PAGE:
Making crystals is an art in itself. For every protein, a scientist has to find out what conditions this protein needs to grow into a crystal. This can be a certain combination of substances, a certain size of the drop of liquid, or even a bit of dust or hair. Scientists experiment using many different ways that have worked for other proteins in the past. Sometimes it takes years before they finally have a crystal. The chances that a protein will form a crystal are small. 92% of all proteins never form a crystal, even though scientists try thousands of different conditions.
When proteins do form crystals, they sometimes make funny shapes like the little man and the fish. This does not happen often, but are fun to look at when they do occur. Our tiny crystal man and fish did not give new results about the shape of proteins, but they are fun to enjoy for their beauty and shape.
There have been some very famous X-ray diffraction experiments. One was done by, Rosalind Franklin, a scientist working with samples of DNA. It was one of her photographs that provided important information about the structure of DNA. At the time she made this photograph there were many ideas about the shape of DNA. Many scientists were trying to figure out its shape and how it worked. There were bits and pieces of information and scientists were trying to piece together the information - it was very much like a scavenger hunt only for biologists and biochemists. Rosalind Franklin's now famous Photo 51 was one of the key pieces that showed DNA had a special shape - a double helix that was only confirmed using X-ray diffraction.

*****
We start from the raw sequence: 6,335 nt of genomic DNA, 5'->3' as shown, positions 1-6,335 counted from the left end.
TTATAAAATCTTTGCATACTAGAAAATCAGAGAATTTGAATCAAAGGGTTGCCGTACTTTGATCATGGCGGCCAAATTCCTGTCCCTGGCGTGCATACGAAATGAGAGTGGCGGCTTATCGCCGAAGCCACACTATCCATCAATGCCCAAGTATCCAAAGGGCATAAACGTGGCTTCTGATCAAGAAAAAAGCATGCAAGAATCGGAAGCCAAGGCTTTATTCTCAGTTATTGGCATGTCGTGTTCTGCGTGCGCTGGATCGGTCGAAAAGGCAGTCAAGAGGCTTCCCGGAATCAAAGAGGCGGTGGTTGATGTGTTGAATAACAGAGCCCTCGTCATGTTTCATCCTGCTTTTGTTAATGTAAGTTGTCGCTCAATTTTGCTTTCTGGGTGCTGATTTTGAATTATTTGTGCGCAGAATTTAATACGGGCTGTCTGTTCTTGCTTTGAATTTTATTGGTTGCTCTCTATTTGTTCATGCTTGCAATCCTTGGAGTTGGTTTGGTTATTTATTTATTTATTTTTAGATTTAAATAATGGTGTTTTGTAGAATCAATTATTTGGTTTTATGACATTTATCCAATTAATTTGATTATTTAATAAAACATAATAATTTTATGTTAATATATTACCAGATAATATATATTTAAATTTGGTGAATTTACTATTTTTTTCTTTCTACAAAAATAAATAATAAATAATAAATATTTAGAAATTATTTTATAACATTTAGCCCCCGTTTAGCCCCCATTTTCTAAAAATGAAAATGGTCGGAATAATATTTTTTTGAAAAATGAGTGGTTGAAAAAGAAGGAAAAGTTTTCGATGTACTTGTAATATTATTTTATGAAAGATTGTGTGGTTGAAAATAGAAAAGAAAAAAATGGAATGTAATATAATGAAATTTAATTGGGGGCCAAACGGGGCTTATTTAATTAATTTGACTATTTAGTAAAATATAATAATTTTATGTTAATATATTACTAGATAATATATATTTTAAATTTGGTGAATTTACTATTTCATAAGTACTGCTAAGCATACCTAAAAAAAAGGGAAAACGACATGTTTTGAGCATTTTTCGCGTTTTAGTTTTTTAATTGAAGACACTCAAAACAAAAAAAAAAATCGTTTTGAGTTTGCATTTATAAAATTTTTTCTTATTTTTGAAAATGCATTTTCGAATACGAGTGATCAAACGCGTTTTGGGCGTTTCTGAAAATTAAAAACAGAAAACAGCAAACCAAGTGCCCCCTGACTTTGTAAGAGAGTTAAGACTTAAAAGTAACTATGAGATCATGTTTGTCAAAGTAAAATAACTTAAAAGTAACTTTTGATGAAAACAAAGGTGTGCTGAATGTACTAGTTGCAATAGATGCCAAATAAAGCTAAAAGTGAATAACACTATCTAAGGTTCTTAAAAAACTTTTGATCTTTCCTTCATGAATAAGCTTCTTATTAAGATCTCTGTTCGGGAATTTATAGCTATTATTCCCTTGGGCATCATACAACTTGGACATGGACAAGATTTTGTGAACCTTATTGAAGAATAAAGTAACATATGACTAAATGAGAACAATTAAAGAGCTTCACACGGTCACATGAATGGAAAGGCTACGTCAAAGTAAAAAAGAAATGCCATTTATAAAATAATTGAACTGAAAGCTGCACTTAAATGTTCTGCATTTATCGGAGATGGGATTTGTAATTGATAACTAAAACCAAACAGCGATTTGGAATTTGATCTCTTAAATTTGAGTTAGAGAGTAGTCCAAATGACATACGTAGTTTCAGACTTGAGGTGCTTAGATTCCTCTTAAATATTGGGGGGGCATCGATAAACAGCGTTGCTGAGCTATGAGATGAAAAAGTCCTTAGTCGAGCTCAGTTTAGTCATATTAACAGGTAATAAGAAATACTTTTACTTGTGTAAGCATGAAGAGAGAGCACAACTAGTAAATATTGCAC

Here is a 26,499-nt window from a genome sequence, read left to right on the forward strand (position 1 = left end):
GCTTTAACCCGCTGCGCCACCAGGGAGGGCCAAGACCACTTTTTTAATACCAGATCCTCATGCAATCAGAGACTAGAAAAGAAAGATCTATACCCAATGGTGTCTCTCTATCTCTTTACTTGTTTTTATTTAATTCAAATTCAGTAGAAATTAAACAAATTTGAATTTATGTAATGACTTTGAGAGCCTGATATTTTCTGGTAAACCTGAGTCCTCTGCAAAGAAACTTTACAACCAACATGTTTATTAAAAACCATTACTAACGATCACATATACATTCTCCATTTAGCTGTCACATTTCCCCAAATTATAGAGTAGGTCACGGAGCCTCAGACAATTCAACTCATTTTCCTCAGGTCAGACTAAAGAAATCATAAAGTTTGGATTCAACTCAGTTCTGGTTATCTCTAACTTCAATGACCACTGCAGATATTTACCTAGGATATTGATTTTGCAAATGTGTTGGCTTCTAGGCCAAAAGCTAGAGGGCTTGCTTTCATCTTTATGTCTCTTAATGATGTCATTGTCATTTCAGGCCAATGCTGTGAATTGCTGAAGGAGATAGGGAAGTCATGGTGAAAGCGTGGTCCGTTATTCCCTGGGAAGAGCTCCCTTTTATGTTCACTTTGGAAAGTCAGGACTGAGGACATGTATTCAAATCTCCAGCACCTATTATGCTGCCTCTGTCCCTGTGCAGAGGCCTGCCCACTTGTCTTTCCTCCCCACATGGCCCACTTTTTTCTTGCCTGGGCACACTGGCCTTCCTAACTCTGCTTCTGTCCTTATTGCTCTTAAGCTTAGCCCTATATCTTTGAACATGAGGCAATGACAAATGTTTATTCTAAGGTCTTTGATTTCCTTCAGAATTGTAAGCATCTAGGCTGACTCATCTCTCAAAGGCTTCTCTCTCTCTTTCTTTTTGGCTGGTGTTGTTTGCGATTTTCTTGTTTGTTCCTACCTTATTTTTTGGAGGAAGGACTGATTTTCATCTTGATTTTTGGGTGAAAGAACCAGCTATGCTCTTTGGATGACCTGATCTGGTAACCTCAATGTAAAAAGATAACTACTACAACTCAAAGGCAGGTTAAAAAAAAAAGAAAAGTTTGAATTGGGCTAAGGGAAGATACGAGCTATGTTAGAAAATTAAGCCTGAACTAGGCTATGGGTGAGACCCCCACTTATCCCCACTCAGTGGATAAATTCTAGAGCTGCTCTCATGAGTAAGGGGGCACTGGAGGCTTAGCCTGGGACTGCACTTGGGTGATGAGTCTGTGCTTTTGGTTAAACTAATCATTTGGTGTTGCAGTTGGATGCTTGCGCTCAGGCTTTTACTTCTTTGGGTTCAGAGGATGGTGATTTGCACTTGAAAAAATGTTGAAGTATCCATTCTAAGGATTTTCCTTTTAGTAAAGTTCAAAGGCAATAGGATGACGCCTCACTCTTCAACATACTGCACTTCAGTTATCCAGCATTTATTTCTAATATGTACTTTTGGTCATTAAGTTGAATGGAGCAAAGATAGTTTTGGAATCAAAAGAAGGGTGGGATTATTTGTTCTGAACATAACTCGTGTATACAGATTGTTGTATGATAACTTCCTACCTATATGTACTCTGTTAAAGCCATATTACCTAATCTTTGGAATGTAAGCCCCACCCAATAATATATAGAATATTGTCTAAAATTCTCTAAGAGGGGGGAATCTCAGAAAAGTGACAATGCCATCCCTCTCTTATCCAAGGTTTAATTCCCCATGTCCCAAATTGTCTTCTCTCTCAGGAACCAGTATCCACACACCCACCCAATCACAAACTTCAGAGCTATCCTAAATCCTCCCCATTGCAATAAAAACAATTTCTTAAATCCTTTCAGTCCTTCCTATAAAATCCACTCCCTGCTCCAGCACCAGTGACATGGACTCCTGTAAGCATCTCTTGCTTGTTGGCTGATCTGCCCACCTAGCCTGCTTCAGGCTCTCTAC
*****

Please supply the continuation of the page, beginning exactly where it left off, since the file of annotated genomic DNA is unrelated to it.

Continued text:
About the author: Martine Oudenhoven graduated as a biologist from Wageningen University, The Netherlands. Now she works as a communication specialist to improve knowledge exchange in and about this field. She is fascinated by how scientists use technology to make things visible that cannot be seen with the naked eye. Ms. Oudenhoven has also been a frequent volunteer translator of Ask A Biologist content.
Rosalind E. Franklin and R.G. Gosling (1953) Molecular configuration in Sodium Thymonucleate, Nature vol. 171, p. 740
J.D. Watson and F.H.C. Crick (1953) A structure for Deoxyribose Nucleic Acid, Nature vol. 171, p. 737
Professor J.P. Abrahams, Biophysical Structural Chemistry, Faculty of Science, Leiden University
Igor Nederlof, Biophysical Structural Chemistry, Faculty of Science, Leiden University & Yoshitaka Hiruma, Protein Chemistry, Faculty of Science, Leiden University
Additional images from Wikimedia.
Martine Oudenhoven. (2012, August 19). Making Life Crystal Clear. ASU - Ask A Biologist. Retrieved August 17, 2019 from https://askabiologist.asu.edu/explore/making-life-crystal-clear
Martine Oudenhoven. "Making Life Crystal Clear". ASU - Ask A Biologist. 19 August, 2012. https://askabiologist.asu.edu/explore/making-life-crystal-clear
Martine Oudenhoven. "Making Life Crystal Clear". ASU - Ask A Biologist. 19 Aug 2012. ASU - Ask A Biologist, Web. 17 Aug 2019. https://askabiologist.asu.edu/explore/making-life-crystal-clear
A crystal of Bence Jones protein created for X-ray crystallography, which can reveal detailed, three-dimensional protein structures. This protein is sometimes found in the urine of people with certain cancers.